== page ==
Letters of Liberty
                             Main Street vs. Wall Street  

                As I mentioned earlier, I have been observing our senators over the last 15 years.  One battle cry that seems to crop up from time to time is Main Street vs. Wall Street.  Since the downturn in 2008, this slogan has been growing exponentially especially prior to elections.  What does Main Street vs. Wall Street actually mean?  It is an attempt to depict the difference between the average working person compared to people either in Wall Street or CEOs of companies.  I am a front line supervisor and engineer and consider myself as an average individual thus fall into the Main Street category.  My co workers are also in the same category.  So why do CEOs get paid so much more money than we do?

                When I first entered the work force I was an entry level engineer meaning I had no past experience in my new job, hence the pay was low.  I continued learning my profession and finally got a small raise after one year.  Then I got engaged and my future wife and I were considering our future financial situation; we came to the conclusion we both needed to work.  Discussing the available options, we decided that if I perused my desire to be a supervisor, the extra money would help as we were also planning to have children.  As time went on, my success as a supervisor was rewarded with promotions.  In my case, when I got a promotion there are two things that happened:  I got a raise and I also had more responsibilities.  These responsibilities included managing more workers, longer hours, and working more days of week per month.  As I continued to advance in my career, the money and the responsibilities increased but the extra time at work eroded my family life.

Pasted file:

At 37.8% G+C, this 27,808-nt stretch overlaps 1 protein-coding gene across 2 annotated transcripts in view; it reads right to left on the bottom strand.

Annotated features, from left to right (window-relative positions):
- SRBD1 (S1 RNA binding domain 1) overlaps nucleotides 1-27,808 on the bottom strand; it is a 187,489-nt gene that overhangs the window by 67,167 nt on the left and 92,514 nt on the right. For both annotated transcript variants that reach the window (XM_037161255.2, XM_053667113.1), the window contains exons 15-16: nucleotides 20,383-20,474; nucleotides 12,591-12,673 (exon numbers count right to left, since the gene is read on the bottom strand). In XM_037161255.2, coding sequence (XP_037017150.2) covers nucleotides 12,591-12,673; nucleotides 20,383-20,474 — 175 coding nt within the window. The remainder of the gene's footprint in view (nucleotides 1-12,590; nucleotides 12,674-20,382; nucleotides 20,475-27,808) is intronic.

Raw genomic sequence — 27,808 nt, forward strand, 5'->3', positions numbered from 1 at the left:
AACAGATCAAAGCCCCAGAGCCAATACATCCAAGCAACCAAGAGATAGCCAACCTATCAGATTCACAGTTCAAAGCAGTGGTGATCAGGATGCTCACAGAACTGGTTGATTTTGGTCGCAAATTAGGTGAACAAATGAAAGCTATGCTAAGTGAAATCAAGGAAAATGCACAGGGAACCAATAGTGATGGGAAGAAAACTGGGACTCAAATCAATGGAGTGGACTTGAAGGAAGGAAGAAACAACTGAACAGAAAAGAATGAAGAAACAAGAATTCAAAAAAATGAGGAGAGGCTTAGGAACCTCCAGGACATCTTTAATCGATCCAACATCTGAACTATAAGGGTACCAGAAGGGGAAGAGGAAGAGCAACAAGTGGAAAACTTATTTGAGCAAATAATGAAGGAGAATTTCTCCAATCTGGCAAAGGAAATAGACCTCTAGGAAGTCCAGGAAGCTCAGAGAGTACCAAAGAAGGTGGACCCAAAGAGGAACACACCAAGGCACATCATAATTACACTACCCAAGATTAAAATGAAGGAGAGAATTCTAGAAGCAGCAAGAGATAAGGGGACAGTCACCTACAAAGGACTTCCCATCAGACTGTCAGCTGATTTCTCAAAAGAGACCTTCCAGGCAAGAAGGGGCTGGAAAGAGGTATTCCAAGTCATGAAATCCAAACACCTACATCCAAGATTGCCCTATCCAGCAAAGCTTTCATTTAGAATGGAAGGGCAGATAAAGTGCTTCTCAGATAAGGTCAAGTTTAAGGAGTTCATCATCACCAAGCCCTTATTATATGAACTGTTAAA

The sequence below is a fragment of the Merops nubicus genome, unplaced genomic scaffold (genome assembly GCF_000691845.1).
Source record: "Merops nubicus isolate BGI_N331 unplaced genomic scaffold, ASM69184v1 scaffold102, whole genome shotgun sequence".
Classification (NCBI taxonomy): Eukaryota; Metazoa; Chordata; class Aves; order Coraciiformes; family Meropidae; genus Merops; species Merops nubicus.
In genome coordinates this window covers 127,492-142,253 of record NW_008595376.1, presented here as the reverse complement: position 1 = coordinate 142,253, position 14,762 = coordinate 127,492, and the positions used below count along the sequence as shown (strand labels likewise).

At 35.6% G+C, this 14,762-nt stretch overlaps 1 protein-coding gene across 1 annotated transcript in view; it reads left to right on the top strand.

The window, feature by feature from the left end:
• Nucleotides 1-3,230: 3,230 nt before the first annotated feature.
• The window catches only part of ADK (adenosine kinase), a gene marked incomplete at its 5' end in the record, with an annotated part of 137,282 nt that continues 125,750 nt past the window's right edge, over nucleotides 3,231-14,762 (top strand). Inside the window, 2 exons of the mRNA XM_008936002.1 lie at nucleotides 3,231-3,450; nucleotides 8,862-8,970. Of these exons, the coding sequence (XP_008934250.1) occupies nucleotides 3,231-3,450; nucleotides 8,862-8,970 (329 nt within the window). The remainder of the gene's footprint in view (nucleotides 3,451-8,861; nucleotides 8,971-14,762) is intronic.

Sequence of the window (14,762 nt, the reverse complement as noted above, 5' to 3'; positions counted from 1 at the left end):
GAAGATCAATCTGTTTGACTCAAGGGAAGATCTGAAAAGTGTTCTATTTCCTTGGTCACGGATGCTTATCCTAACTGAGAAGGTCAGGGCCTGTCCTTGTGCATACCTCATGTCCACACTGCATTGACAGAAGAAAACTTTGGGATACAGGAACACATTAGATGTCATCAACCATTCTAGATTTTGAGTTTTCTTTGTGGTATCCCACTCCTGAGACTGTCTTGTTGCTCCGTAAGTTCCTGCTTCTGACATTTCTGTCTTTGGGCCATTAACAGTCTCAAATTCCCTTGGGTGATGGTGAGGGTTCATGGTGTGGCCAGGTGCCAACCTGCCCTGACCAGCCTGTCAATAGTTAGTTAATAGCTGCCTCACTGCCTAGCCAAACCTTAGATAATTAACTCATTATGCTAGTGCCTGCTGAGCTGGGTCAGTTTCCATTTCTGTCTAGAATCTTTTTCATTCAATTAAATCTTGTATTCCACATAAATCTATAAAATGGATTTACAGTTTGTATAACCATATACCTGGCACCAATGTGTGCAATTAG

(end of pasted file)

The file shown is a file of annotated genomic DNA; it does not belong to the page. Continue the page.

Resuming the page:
Some people focus on the money which comes at a great sacrifice to their family life. I met a CEO of a company at one point in my career.  During our brief conversation he revealed to me the huge responsibilities he was saddle with.  Without going into detail, he worked 14 to 16 hours per day and was on call around the clock.  His family life suffered because of his career.  You may work longer hours to earn a bigger salary, but find yourself with little time to enjoy your earnings with family and friends.

                After we talked, I left with a far greater appreciation of how much he contributed to the company and I felt sorry for the tough life he endured, not seeing his family that he loved so much.  Yet people continue to call him and others “fat cats” and others people in similar roles and positions for making much more money than they do.

                I choose to climb back down the corporate ladder because of the personal damage I had done to my children.  Moving back to a front line supervisor, I have regained more time to spend with my family, friends I lost touch with, and my wife.  If I had continued to climb up the corporate ladder, perhaps I would be rich and lonely.  I believe I have made the prudent choice as I have restored my relationship with the ones I love which is priceless.  But, what if we did not have individuals to make the commitment to work hard, take chances, and make the tough decisions?  Who is willing to share in the burden as well as the wealth?

                I have heard talk about spreading the wealth around.  The concept seems simple enough; just give the federal government all your money and let them decide how much each of us receives in an equal amount.  But, who is to bear all the responsibilities in running a business?  Who will determine how much they will receive as compared to the rest of us?  Let us look at the pros and cons of capitalism vs. socialism